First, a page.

Epileptic Dogs: Hard to Adopt, Hard to Resist

by Merci Riccardi

Epileptic dogs like Smokey look like any other dog. Ellie Goldstein

As an active volunteer for the National Greyhound Adoption Program, I have had many occasions to walk through the kennel to see who’s new, who’s old, who’s coming in, and who’s going out to their new home. It was always me who admonished, “Don’t catch one’s eye; you’ll be doomed!”

It had been six months since I lost my two Black Labradors, (“my girls”), and I was quite content being alone with my only Greyhound — my big, bad boy, Hershey Bar. He is quite a handful and I just wasn’t ready for another Greyhound. I had also just been promoted at work and had a really demanding job. Plus, we were starting up Adoption Days in the spring where we live in South Jersey and we were really busy planning our First Annual Greyhound Picnic. In other words, I did not want another Greyhound — uh-uh, no way, no how!

One day I brought Hershey to the kennel for his shots, so I was forced to walk through there. Keeping my eyes straight ahead, I trudged through and almost made it through when, WHAM! there I was, looking into the biggest, brownest, saddest eyes belonging to the most forlorn little face I had every seen. They reeled me right in! I noticed the date of arrival on the crate. It was two months earlier. Why was he still there?

Okay, so I disobeyed my own orders. I spent that night tossing and turning, drowning in those eyes. The phone calls were inevitable. First, I called Sue, my Greyhounds Anonymous person, who could always be counted on to render the sanest opinion. I call her my voice of reason. She was, as ever, a big help. Her solution was to offer to drive up with me to pick him up! No help there….

The call to NGAP was worse. I was told he had come from Florida having severe epileptic seizures, several each day, despite increasing doses of Phenobarbital. Our veterinarians felt it was just a matter of regulating his dosage, adjusting his medications, and moving him out of a stressful situation into a stable, secure environment. This all translated into a home.

Because I’m a pharmacist and my Hershey is also an epileptic who has been on Phenobarbital for nearly two years, I felt qualified to provide that home. Seizures don’t scare me, although you never get used to them because they come with no warning. I am also well aware of the importance of adhering to a strict schedule when it comes to medication.

Our director, David Wolf, has always said there’s a home for every Greyhound and I also believe that. But I’m sure Reeses (actually Reese’s Peanut Butter Pup) would have had a tough time finding someone willing to put up with the “shake, rattle and roll” and the dosing schedule. But for anyone considering a hard-to-adopt dog, please don’t be scared to take on the challenge. I can’t begin to tell you how rewarding it’s been! We increased his Phenobarbital to 120 mg twice a day, added Potassium Bromide drops twice a day, and after a T-4 test, added Soloxine to the regimen. The incidence of seizures decreased from two to three times a week (sometimes as many as two a day), down to a mild spell every few weeks. At one point he went five months without a major incident.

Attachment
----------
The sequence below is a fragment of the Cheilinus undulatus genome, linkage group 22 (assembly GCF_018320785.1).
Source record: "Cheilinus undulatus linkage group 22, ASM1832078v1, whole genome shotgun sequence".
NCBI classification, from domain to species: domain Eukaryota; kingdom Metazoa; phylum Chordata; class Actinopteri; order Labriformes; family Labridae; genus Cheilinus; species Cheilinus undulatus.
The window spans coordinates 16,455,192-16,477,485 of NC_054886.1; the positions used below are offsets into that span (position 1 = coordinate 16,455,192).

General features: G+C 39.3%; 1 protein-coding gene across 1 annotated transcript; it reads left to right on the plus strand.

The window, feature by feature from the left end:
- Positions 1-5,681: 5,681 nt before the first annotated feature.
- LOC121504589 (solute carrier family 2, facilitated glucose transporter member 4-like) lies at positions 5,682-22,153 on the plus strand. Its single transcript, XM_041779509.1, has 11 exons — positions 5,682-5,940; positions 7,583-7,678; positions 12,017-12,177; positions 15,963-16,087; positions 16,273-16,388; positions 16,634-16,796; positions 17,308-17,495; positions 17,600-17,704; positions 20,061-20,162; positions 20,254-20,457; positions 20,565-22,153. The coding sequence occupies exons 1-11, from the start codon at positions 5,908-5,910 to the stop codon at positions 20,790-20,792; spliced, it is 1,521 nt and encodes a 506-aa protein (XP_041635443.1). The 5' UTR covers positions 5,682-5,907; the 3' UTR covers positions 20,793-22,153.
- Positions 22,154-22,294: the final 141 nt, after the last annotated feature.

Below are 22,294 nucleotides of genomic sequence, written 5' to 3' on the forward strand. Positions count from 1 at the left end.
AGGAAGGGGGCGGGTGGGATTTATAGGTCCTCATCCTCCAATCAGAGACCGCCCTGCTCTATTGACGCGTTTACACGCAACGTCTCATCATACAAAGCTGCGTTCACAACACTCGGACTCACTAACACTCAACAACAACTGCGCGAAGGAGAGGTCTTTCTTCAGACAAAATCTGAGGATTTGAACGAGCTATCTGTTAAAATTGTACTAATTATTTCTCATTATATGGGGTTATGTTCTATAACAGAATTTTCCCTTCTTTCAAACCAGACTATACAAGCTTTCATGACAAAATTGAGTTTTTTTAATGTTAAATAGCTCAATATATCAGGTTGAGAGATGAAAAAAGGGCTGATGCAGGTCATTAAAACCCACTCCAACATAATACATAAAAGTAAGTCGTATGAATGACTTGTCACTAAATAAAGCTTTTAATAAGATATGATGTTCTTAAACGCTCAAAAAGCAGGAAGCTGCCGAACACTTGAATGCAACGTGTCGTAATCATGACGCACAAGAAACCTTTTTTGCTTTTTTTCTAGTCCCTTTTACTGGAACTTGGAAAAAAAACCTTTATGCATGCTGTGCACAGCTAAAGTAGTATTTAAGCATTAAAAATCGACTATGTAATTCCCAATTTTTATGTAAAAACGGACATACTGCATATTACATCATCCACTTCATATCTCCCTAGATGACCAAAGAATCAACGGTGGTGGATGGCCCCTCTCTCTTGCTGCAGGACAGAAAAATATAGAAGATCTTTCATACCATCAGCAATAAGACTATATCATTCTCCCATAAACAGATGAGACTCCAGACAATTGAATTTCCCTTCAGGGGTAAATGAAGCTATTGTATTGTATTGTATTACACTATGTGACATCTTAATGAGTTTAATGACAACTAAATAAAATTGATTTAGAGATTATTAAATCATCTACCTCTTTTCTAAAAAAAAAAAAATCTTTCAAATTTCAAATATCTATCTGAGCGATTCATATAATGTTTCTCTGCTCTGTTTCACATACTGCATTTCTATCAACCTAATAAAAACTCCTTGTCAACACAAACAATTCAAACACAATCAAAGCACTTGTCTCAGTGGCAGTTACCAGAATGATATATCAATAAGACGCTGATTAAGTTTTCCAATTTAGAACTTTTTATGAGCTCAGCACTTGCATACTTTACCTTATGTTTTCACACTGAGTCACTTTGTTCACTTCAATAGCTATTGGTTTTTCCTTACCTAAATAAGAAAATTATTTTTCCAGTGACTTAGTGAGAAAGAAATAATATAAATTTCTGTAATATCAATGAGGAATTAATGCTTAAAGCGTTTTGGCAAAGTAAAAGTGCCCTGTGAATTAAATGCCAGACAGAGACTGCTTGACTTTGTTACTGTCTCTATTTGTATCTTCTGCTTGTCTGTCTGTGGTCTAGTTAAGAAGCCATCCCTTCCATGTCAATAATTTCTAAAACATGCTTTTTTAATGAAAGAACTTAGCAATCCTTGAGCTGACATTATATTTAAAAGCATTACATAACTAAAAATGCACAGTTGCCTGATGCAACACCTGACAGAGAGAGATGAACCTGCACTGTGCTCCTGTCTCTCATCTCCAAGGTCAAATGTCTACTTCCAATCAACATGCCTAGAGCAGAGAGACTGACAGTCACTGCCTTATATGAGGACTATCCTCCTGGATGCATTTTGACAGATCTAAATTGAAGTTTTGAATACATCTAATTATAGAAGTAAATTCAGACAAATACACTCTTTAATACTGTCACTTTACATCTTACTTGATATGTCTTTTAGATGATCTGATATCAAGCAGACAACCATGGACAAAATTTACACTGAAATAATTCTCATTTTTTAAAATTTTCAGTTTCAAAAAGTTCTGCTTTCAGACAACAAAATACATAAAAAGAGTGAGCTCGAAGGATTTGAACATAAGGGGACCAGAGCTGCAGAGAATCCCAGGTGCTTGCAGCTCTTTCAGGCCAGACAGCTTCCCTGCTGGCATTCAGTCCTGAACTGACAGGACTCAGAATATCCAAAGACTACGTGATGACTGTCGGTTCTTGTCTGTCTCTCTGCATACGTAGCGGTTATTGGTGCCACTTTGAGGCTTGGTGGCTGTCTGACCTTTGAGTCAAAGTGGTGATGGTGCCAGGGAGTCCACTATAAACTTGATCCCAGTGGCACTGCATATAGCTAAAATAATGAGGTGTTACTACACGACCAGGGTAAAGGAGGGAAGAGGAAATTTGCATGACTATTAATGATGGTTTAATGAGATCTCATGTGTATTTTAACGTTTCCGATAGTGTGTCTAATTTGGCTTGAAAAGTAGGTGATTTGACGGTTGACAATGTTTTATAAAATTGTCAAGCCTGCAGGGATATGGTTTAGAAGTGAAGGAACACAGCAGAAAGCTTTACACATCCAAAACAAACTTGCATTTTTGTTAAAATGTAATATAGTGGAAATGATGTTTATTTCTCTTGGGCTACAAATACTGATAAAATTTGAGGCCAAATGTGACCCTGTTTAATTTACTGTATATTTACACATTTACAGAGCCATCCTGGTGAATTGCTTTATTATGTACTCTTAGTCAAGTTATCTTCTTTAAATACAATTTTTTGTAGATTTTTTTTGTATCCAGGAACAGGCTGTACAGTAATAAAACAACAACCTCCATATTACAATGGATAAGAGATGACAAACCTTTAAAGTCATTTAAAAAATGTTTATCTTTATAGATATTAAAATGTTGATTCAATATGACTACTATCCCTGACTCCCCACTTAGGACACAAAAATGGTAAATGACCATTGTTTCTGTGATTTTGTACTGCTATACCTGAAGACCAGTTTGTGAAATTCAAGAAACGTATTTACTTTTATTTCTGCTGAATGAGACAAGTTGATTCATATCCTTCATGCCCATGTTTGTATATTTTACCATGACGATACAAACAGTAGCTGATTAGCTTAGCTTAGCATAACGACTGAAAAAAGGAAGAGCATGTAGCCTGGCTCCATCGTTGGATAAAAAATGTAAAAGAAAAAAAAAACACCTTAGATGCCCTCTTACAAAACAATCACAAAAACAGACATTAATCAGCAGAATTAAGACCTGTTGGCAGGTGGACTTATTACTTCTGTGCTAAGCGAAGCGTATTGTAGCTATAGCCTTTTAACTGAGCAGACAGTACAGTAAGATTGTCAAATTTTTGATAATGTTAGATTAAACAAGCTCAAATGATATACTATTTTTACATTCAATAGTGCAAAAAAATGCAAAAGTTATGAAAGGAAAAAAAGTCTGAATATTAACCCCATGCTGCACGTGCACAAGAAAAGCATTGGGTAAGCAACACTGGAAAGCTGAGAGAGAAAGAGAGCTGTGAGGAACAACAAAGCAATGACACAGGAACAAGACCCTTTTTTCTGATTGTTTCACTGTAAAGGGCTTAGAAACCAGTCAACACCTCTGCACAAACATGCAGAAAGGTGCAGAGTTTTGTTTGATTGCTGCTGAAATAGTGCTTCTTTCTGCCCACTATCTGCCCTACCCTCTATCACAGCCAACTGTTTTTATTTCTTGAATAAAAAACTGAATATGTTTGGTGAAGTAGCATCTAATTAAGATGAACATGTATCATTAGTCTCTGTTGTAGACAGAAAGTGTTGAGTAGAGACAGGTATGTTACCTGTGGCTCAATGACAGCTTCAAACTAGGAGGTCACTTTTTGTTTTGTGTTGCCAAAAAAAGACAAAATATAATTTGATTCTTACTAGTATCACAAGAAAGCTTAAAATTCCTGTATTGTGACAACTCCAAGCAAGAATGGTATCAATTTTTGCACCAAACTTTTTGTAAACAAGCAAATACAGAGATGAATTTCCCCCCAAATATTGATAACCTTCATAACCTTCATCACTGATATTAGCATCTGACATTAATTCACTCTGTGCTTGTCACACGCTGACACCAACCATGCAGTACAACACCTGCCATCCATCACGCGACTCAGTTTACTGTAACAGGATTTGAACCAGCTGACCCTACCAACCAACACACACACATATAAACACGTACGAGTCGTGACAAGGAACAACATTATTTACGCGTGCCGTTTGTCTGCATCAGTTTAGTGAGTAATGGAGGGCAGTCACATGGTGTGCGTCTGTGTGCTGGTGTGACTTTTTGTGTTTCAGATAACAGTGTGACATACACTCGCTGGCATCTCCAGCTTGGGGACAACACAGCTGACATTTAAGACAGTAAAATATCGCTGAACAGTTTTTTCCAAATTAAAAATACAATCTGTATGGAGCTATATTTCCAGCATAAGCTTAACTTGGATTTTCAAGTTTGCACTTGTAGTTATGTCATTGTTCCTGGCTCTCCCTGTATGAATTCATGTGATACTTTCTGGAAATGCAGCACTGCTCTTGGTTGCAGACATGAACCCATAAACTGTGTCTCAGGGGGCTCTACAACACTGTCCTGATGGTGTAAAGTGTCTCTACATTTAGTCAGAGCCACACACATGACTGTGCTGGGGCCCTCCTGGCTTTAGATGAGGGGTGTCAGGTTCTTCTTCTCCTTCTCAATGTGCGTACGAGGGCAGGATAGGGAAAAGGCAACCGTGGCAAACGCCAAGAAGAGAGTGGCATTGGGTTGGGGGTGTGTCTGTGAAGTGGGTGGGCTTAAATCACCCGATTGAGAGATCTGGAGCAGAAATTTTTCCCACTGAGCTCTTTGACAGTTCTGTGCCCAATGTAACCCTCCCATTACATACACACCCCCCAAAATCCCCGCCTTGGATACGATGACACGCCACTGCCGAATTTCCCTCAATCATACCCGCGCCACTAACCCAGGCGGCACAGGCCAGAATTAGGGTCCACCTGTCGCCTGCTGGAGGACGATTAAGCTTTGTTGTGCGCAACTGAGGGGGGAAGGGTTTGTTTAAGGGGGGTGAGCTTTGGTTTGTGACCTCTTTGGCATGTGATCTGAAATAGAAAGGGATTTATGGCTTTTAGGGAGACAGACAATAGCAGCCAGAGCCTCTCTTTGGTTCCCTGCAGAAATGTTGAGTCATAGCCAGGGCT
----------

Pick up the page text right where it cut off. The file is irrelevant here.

To those of you who still have only one Greyhound, I say “go for it!” We all want the perfect dog, the perfect child, the perfect life, but sometimes it just doesn’t work out that way. I haven’t regretted my decision for even one moment, but no, I don’t want a third Greyhound; I will not walk through the kennel, uh-uh, not me, no way, no how!

Oh, all right. It’s a year later and I have my third Greyhound. Her name is Princess Hershey Kisses (notice a theme here?). She’ s a five-year-old red brindle, like Reese’s, missing a toe, and is a little gimpy. She beats up on her brothers and absolutely rules the roost! Her tail hasn’t stopped wagging since the day I got her. Oh, and yes, she’s also epileptic. Most people don’t realize that these “epis” are basically as healthy as the rest, and with the proper care and correct medicine, they can lead a long and happy life, giving years of pleasure to those of us lucky enough to adopt them. And isn’t it cute how I can now sign my name, “Merci & the Twitch Kids?”

As for me, I’m staying away from the kennel; no more, uh-uh, not me, no way, no how.

Note: an excellent website on canine epilepsy is here.

CG SP 00

ALL RIGHTS RESERVED  This article is not available for reprinting or reposting.

 

Webmistress’s note: Merci passed away in May 2010. Our sympathies to all who knew and loved her.

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